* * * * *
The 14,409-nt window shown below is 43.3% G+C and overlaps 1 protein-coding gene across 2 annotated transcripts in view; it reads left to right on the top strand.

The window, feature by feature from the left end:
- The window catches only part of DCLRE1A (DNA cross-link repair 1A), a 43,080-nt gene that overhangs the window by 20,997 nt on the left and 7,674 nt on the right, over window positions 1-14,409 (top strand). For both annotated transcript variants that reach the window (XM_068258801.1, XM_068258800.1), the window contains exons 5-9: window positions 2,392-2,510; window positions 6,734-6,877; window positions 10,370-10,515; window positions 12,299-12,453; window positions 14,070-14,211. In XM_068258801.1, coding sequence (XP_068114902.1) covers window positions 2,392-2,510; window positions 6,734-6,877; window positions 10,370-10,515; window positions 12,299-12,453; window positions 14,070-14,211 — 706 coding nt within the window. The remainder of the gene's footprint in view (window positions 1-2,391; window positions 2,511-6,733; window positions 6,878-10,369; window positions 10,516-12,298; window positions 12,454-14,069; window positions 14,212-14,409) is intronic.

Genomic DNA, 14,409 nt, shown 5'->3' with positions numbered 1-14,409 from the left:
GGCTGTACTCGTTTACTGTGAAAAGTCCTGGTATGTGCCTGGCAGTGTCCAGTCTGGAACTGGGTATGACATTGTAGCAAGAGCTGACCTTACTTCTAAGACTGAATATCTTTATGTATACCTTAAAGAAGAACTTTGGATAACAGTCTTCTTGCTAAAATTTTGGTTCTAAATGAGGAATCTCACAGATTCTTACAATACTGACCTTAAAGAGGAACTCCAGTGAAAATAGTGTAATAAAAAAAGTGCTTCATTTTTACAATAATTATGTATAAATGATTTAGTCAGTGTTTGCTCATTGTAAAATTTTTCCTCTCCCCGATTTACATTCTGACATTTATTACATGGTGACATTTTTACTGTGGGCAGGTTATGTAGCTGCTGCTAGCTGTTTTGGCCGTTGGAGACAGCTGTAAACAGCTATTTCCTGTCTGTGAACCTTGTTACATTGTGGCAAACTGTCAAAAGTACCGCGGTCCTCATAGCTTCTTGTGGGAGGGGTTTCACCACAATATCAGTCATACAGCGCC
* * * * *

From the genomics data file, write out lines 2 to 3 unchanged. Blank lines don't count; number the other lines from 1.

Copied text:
The window, feature by feature from the left end:
- The window catches only part of DCLRE1A (DNA cross-link repair 1A), a 43,080-nt gene that overhangs the window by 20,997 nt on the left and 7,674 nt on the right, over window positions 1-14,409 (top strand). For both annotated transcript variants that reach the window (XM_068258801.1, XM_068258800.1), the window contains exons 5-9: window positions 2,392-2,510; window positions 6,734-6,877; window positions 10,370-10,515; window positions 12,299-12,453; window positions 14,070-14,211. In XM_068258801.1, coding sequence (XP_068114902.1) covers window positions 2,392-2,510; window positions 6,734-6,877; window positions 10,370-10,515; window positions 12,299-12,453; window positions 14,070-14,211 — 706 coding nt within the window. The remainder of the gene's footprint in view (window positions 1-2,391; window positions 2,511-6,733; window positions 6,878-10,369; window positions 10,516-12,298; window positions 12,454-14,069; window positions 14,212-14,409) is intronic.